Ghost Virus by Graham Masterton[GdM] The Children God Forgot, is a follow-up to Ghost Virus, which follows DC Jerry Pardoe and DS Jamila Patel on a case and combines crime and horror. What important aspects do you think a book needs to straddle the line between the two genres? There seem to be aspects of each genre that compliment each other.

[GM] To me, horror and crime go pretty much hand-in-gory-hand. If somebody gets horribly killed, the police are naturally going to get involved. Apart from which, I enjoy writing about the reaction of ordinary, run-of-the-mill coppers to the appearance of some ghastly demonic apparition. When I started writing horror novels, I had no idea that there was such a thing as a ‘genre.’ To me, a story is a story, and what makes it come to life is the contrast between fantasy and reality. On more than one occasion I have started writing a book that was going to be a straightforward thriller and then found out that it worked better as a horror novel. Blind Panic was one of those… it was going to be a disaster novel about a pandemic of blindness in the United States, but then I found out that it was being caused by vengeful Native American spirits. A similar thing has happened with the novel that I have just completed, The Soul Stealer.

[GdM] Do you tend to model aspects of characters after real-life people? I am especially interested in Jamila Patel. She seems like a powerful and capable character, one that bucks the many female character tropes of the horror genre. Can you tell me a bit about her creation?

[GM] All of my closest friends all my life have been women. When I was 17 I became friends with a young woman reporter on the rival newspaper in Crawley, and we still meet and talk for hours. I had a Burmese girlfriend, too, and she had the kind of inner strength that Jamila Patel has. In fact so many women are strong and clever and capable but do not allow themselves (or are not allowed) to challenge men. I have a woman friend now who is highly qualified but finds it desperately hard to have her abilities recognized. And I am close friends with the brilliant writer Dawn G Harris. We have co-authored two horror stories together and published them in five different countries and we are writing more. Jamila is a combination of several of those women.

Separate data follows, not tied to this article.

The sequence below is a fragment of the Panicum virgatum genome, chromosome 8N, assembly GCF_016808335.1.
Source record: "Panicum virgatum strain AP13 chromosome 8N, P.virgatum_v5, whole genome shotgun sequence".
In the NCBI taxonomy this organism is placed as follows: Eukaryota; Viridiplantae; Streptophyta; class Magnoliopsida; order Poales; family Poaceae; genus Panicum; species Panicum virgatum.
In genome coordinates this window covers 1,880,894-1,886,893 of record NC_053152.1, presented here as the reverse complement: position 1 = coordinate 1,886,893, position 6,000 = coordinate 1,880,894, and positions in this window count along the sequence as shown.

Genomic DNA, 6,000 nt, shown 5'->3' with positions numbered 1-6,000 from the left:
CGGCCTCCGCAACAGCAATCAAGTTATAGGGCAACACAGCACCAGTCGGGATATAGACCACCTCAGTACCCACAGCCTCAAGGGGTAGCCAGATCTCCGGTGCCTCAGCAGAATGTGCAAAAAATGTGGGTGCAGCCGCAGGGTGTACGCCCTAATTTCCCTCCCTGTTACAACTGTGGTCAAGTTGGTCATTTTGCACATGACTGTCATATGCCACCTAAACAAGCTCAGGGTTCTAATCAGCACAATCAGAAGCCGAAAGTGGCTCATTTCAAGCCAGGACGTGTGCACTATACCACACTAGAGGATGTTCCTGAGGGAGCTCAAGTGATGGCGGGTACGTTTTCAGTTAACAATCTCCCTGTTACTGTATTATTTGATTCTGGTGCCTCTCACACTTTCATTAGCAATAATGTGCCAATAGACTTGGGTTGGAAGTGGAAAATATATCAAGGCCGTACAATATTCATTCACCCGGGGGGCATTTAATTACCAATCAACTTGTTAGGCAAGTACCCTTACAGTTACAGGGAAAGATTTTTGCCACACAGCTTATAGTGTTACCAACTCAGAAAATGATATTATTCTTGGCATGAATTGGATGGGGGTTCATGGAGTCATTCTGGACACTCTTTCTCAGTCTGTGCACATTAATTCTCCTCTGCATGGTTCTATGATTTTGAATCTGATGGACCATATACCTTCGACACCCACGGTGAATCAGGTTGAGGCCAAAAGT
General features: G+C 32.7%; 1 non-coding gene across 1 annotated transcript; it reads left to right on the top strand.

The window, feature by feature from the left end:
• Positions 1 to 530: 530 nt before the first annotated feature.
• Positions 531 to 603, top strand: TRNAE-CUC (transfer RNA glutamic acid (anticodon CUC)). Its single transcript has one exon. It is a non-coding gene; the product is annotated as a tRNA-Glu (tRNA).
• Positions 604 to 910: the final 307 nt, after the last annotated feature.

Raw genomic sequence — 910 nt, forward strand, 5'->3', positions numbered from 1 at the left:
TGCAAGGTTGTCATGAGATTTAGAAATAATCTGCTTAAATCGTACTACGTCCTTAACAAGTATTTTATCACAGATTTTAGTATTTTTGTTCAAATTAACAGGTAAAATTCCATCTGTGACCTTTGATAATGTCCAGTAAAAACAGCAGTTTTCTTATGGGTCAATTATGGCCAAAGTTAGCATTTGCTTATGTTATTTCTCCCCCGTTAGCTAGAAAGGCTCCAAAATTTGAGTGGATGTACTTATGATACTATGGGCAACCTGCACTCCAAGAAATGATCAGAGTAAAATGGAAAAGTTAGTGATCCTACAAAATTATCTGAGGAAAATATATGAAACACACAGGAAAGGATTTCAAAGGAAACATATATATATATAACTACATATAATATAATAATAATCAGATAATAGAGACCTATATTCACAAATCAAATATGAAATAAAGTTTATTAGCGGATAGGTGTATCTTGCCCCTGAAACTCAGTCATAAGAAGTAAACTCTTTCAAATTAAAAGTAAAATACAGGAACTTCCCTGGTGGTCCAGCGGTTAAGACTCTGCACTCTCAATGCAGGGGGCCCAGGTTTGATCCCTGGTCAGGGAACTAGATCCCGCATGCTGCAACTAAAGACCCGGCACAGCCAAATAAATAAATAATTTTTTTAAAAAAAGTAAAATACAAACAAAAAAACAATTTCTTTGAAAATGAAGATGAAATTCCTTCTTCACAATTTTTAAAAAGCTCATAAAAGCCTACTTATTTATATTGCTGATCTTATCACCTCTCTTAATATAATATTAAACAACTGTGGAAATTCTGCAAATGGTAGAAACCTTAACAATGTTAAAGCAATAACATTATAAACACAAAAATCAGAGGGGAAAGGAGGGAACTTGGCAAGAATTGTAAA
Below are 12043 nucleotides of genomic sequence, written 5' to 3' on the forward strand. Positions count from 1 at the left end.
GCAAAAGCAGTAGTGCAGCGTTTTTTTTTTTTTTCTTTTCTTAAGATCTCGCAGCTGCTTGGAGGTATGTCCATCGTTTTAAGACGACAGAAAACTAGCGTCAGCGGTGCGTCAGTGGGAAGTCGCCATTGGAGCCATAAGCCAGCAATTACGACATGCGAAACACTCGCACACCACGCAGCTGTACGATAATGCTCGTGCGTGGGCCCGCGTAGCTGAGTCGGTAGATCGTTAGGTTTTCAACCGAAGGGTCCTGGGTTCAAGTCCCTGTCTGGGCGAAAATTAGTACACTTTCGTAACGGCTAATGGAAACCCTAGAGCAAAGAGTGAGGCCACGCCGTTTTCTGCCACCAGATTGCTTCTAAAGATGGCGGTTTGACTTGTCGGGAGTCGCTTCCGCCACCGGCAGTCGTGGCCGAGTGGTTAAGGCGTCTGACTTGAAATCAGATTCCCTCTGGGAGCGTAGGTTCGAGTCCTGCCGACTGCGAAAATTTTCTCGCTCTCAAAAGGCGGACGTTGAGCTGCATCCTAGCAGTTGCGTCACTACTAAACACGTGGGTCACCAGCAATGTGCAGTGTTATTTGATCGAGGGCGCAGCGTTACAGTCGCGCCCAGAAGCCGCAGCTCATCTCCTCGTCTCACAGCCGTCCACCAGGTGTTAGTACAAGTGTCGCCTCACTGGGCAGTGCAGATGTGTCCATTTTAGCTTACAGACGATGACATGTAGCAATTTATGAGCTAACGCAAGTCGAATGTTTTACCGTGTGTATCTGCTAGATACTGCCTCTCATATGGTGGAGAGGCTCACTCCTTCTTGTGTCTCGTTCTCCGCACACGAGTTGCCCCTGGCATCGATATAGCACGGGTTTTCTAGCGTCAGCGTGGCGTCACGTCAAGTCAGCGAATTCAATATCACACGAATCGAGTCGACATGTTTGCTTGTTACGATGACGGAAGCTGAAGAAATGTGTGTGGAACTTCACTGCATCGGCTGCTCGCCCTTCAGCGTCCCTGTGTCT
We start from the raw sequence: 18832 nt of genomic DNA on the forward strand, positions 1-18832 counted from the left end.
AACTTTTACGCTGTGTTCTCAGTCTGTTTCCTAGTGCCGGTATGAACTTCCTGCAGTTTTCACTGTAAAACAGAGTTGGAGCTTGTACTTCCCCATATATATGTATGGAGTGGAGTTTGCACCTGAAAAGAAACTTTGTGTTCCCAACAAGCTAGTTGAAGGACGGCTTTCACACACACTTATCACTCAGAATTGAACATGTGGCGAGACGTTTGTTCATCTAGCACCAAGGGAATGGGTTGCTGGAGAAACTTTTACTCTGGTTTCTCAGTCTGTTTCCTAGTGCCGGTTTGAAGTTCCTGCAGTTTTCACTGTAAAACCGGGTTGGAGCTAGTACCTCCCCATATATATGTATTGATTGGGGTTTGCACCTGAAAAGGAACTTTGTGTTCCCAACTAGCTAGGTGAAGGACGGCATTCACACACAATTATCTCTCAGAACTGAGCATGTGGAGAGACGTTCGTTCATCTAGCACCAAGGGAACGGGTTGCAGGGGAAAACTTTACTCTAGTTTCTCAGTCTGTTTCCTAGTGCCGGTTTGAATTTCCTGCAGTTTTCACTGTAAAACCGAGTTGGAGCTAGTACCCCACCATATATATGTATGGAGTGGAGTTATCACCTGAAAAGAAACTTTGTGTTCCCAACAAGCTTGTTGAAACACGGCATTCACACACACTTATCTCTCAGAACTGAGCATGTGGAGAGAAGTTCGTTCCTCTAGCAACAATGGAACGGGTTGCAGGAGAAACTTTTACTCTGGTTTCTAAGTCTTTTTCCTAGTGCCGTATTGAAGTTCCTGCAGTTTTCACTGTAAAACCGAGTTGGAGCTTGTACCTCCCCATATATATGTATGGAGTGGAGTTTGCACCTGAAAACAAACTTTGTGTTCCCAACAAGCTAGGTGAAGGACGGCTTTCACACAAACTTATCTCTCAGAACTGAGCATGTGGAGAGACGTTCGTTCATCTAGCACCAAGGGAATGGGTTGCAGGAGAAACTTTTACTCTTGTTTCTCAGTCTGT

[GdM] I think the first thing I googled when I started The Children God Forgot was “What is a Fatberg?” From there, I went down a terrifying rabbit hole. Yes, they are very much real things. How did you come across that this was a thing?

[GM] Fatbergs were shown on the TV news, and it occurred to me that they would make a fairly stomach-churning feature in a horror novel. This is another example of mixing two contrasting stories together (sewers and abortions) to make the whole novel take on an extra sense of reality. Not to mention making editors of horror magazines throw up.

[GdM] Now that The Children God Forgot has released, what do you have in the hopper?

[GM] A new horror novel featuring Det Sgt Jamila Patel and Det Con Jerry Pardoe will be coming out in December—The Shadow People. Following that, The Soul Stealer. I have been writing some new short stories, too, and I hope to have a new collection out sometime next year. Thank you for your interest.

Read Children God Forgot by Graham Masterton


This Interview was originally published in GdM#27

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Elizabeth Tabler

Elizabeth Tabler

Elizabeth Tabler runs Beforewegoblog and is constantly immersed in fantasy stories. She was at one time an architect but divides her time now between her family in Portland, Oregon, and as many book worlds as she can get her hands on. She is also a huge fan of Self Published fantasy and is on Team Qwillery as a judge for SPFBO5. You will find her with a coffee in one hand and her iPad in the other. Find her on: